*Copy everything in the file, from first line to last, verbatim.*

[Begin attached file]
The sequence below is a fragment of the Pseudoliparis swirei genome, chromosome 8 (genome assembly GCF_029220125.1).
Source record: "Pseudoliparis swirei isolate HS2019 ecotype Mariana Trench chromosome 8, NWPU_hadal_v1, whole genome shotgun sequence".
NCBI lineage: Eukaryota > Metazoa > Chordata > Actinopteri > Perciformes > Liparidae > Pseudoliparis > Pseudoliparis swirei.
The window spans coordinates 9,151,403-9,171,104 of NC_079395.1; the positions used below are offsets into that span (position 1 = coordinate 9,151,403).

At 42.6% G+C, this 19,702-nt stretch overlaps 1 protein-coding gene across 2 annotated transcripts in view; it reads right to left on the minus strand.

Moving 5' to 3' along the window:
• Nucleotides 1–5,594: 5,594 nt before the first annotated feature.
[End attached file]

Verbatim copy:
The sequence below is a fragment of the Pseudoliparis swirei genome, chromosome 8 (genome assembly GCF_029220125.1).
Source record: "Pseudoliparis swirei isolate HS2019 ecotype Mariana Trench chromosome 8, NWPU_hadal_v1, whole genome shotgun sequence".
NCBI lineage: Eukaryota > Metazoa > Chordata > Actinopteri > Perciformes > Liparidae > Pseudoliparis > Pseudoliparis swirei.
The window spans coordinates 9,151,403-9,171,104 of NC_079395.1; the positions used below are offsets into that span (position 1 = coordinate 9,151,403).

At 42.6% G+C, this 19,702-nt stretch overlaps 1 protein-coding gene across 2 annotated transcripts in view; it reads right to left on the minus strand.

Moving 5' to 3' along the window:
• Nucleotides 1–5,594: 5,594 nt before the first annotated feature.